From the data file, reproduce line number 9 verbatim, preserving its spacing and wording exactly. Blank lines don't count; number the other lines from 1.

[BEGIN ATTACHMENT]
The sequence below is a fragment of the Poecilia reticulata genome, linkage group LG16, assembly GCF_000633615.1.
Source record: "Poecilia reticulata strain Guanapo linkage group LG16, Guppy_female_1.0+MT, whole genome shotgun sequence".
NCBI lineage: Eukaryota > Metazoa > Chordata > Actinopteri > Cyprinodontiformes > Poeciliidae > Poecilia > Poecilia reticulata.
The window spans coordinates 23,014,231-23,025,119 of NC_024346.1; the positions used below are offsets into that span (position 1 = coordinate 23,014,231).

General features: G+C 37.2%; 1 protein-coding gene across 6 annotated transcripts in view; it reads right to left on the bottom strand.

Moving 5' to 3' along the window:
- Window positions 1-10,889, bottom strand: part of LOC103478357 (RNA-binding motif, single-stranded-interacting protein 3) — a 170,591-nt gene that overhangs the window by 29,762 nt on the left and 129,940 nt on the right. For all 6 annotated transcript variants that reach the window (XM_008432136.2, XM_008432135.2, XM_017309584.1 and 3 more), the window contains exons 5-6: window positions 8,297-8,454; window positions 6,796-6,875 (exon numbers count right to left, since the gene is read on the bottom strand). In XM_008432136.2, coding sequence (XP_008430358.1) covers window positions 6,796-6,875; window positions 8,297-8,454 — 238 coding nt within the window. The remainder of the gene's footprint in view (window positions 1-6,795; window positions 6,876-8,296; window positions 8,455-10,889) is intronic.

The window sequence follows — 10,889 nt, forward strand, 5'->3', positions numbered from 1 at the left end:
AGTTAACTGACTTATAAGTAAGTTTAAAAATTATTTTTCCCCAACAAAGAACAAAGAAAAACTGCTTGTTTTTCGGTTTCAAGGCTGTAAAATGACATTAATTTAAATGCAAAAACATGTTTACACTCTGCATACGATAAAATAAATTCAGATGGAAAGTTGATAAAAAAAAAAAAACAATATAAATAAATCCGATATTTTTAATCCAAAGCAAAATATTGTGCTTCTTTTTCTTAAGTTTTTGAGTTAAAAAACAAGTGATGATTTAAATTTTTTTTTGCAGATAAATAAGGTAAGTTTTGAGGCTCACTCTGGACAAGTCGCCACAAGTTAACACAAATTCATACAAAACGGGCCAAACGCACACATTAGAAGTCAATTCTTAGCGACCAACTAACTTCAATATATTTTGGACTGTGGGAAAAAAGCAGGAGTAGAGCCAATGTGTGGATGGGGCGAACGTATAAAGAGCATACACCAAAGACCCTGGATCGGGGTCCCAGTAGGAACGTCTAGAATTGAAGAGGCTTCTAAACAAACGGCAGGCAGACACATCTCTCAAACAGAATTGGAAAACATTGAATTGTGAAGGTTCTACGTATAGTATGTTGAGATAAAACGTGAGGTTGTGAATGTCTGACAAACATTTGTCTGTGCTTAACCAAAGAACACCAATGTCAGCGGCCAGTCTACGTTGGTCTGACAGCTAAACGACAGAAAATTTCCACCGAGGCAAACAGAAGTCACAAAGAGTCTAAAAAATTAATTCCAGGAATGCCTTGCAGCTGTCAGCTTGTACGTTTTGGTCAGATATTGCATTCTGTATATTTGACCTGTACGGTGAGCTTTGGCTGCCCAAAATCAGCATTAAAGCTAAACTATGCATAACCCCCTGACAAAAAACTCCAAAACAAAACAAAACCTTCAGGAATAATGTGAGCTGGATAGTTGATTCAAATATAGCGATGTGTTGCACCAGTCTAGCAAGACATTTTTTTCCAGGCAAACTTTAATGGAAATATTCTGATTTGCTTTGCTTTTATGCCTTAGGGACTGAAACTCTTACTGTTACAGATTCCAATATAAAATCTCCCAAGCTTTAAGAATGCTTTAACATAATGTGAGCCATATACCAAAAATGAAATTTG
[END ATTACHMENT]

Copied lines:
AGTTAACTGACTTATAAGTAAGTTTAAAAATTATTTTTCCCCAACAAAGAACAAAGAAAAACTGCTTGTTTTTCGGTTTCAAGGCTGTAAAATGACATTAATTTAAATGCAAAAACATGTTTACACTCTGCATACGATAAAATAAATTCAGATGGAAAGTTGATAAAAAAAAAAAAACAATATAAATAAATCCGATATTTTTAATCCAAAGCAAAATATTGTGCTTCTTTTTCTTAAGTTTTTGAGTTAAAAAACAAGTGATGATTTAAATTTTTTTTTGCAGATAAATAAGGTAAGTTTTGAGGCTCACTCTGGACAAGTCGCCACAAGTTAACACAAATTCATACAAAACGGGCCAAACGCACACATTAGAAGTCAATTCTTAGCGACCAACTAACTTCAATATATTTTGGACTGTGGGAAAAAAGCAGGAGTAGAGCCAATGTGTGGATGGGGCGAACGTATAAAGAGCATACACCAAAGACCCTGGATCGGGGTCCCAGTAGGAACGTCTAGAATTGAAGAGGCTTCTAAACAAACGGCAGGCAGACACATCTCTCAAACAGAATTGGAAAACATTGAATTGTGAAGGTTCTACGTATAGTATGTTGAGATAAAACGTGAGGTTGTGAATGTCTGACAAACATTTGTCTGTGCTTAACCAAAGAACACCAATGTCAGCGGCCAGTCTACGTTGGTCTGACAGCTAAACGACAGAAAATTTCCACCGAGGCAAACAGAAGTCACAAAGAGTCTAAAAAATTAATTCCAGGAATGCCTTGCAGCTGTCAGCTTGTACGTTTTGGTCAGATATTGCATTCTGTATATTTGACCTGTACGGTGAGCTTTGGCTGCCCAAAATCAGCATTAAAGCTAAACTATGCATAACCCCCTGACAAAAAACTCCAAAACAAAACAAAACCTTCAGGAATAATGTGAGCTGGATAGTTGATTCAAATATAGCGATGTGTTGCACCAGTCTAGCAAGACATTTTTTTCCAGGCAAACTTTAATGGAAATATTCTGATTTGCTTTGCTTTTATGCCTTAGGGACTGAAACTCTTACTGTTACAGATTCCAATATAAAATCTCCCAAGCTTTAAGAATGCTTTAACATAATGTGAGCCATATACCAAAAATGAAATTTG